After Papa gave you, then your cousin Calla, a ride in the 1980 MG MGB convertible, we had planned to follow everyone else in the Toyota Highlander down to the park. However, right as we were all about to leave, Papa realized one of the tires had lost a lot of air.

So it look like you were pretty lucky to get to cruise in it… I didn’t even get to myself!

Maybe next time…

Love,

Daddy

White 1980 MG MGB Convertible

dad from day one: Passing on the Family Name

Thirty-six weeks.

It wasn’t until this weekend while visiting my parents in Alabama that I fully realized something: When Baby Jack is born, he will be the only male Shell (beyond me) to pass on the name, unless I eventually have another son.  My mom was telling me how we will need to get a “generational picture” taken, including my grandfather (John Shell), my dad (Jack Shell), myself (Nick Shell), and Baby Jack.  My dad only has one brother (Johnny Shell) and he only had daughters.  And I have no brothers.  So Baby Jack will carry on the Shell name, which translates in German as “loud and noisy”.

While the namesake is just that, a name, it still carries on an idea of the people with that name.  Not only their bloodline and physical characteristics, but also a reputation of that name.  When I think of what the Shell name stands for, I think of my grandfather (who I call “Paw Paw Shell”), my Uncle Johnny, and of course, my dad, because they are the three male Shell’s most closely related to me.  They all work very hard, will do anything for the family, will not tolerate any b.s. or drama, are extremely down to Earth, have a passion for classic cars, prefer The History Channel over watching sports on TV, and will always choose the great outdoors over the city life because they all live in the wooded mountains (which is different than living out in the country, by the way).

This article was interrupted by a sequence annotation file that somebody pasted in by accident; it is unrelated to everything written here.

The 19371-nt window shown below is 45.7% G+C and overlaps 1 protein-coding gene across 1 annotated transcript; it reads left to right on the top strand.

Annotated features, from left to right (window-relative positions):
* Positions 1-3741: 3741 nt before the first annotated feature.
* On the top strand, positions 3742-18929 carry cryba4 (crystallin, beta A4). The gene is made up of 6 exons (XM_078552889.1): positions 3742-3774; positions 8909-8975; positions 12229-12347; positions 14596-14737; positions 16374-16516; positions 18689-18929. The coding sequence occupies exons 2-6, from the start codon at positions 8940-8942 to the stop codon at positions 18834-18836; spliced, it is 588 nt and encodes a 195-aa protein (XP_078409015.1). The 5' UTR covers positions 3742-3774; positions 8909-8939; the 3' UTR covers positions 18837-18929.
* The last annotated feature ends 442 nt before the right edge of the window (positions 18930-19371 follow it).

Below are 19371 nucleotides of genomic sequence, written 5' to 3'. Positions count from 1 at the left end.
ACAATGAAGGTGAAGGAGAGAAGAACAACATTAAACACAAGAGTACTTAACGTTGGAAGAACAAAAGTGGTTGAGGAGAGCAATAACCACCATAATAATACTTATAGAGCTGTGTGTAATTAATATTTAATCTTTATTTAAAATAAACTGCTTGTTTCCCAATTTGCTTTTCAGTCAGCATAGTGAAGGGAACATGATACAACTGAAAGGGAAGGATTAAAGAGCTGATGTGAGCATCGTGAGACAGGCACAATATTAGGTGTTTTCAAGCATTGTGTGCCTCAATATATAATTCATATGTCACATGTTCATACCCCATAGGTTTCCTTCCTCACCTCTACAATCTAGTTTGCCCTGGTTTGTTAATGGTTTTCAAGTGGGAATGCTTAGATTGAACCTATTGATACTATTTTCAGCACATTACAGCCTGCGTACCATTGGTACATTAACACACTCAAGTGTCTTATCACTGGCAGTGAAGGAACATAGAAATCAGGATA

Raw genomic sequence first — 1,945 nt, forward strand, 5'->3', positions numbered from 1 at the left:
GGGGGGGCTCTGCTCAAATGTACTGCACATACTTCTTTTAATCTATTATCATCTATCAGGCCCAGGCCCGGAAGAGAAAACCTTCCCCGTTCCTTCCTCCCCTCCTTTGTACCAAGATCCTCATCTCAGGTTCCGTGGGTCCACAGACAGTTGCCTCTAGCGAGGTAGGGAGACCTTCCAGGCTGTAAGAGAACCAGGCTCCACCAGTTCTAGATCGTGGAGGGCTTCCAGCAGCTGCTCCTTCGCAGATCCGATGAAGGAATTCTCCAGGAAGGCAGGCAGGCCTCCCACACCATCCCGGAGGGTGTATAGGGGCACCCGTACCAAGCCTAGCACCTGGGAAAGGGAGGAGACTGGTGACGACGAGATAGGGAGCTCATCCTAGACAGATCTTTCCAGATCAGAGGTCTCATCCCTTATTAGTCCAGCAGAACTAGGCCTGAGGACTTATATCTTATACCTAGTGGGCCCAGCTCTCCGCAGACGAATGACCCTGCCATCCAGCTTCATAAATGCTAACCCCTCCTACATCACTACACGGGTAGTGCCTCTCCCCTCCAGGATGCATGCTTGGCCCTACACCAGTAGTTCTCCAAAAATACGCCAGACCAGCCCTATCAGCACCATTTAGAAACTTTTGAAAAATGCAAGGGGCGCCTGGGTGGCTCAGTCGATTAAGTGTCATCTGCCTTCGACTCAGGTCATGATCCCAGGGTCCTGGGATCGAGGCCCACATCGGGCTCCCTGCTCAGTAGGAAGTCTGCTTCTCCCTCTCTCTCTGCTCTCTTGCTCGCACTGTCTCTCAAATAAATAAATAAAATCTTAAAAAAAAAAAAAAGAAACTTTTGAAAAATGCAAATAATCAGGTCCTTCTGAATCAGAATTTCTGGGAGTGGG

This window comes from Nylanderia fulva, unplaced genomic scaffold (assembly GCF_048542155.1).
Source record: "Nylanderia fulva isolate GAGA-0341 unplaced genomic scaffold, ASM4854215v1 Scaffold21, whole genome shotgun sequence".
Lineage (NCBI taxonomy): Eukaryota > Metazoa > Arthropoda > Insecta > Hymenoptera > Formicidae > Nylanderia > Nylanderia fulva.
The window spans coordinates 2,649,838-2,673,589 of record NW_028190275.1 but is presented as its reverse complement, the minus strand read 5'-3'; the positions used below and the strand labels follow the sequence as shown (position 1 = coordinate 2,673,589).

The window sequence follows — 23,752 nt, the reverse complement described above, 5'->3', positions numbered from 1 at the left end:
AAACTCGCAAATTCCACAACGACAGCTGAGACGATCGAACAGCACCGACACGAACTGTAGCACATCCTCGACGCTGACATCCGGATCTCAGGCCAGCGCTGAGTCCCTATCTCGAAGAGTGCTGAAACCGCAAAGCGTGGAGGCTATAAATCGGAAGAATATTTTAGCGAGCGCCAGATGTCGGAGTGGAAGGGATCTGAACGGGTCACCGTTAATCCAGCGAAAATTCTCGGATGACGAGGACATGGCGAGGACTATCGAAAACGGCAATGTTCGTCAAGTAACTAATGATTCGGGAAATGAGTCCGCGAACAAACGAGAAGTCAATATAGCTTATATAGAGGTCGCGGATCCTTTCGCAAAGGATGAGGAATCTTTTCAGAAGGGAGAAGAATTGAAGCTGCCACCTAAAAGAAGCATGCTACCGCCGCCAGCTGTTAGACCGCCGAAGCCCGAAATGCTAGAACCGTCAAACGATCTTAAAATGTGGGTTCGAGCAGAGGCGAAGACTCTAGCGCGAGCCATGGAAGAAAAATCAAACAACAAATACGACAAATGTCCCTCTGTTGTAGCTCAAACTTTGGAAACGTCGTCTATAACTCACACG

Physically, male Shell’s are between 5’ 7” and 5’ 11” (no shorter, no taller), have dark brown or black hair, have a thin frame, have a fairly prominent nose (not noticeably huge, but never smaller than average), are known to show up at each other’s houses unannounced, and have a weak spot for Moon Pies.  For me, there is just something about being “a Shell” that is distinguished.  Not in a classy way like the Vanderbilt name, or Presidential like the Kennedy name, but it’s the idea that when you meet someone with the Shell name, you’ll never forget them.  Shell’s stand out from the crowd.  Not in a “loud and noisy” aspect like the name actually implies, but set apart in a sense that if you know one of us, you know all of us.  And really, that’s how I imagine most families are.

It’s in a man’s heart to want to pass on the family name.  Not just for the sake of legacy, but also because of pride.  And while pride is typically a bad thing, when it comes to family, pride is a necessary staple.  I am proud to be a Shell, and proud to bring another one into this world.

All pictures with the “JHP” logo were taken by Joe Hendricks Photography:

Blog- www.photojoeblog.com

Website- www.joehendricks.com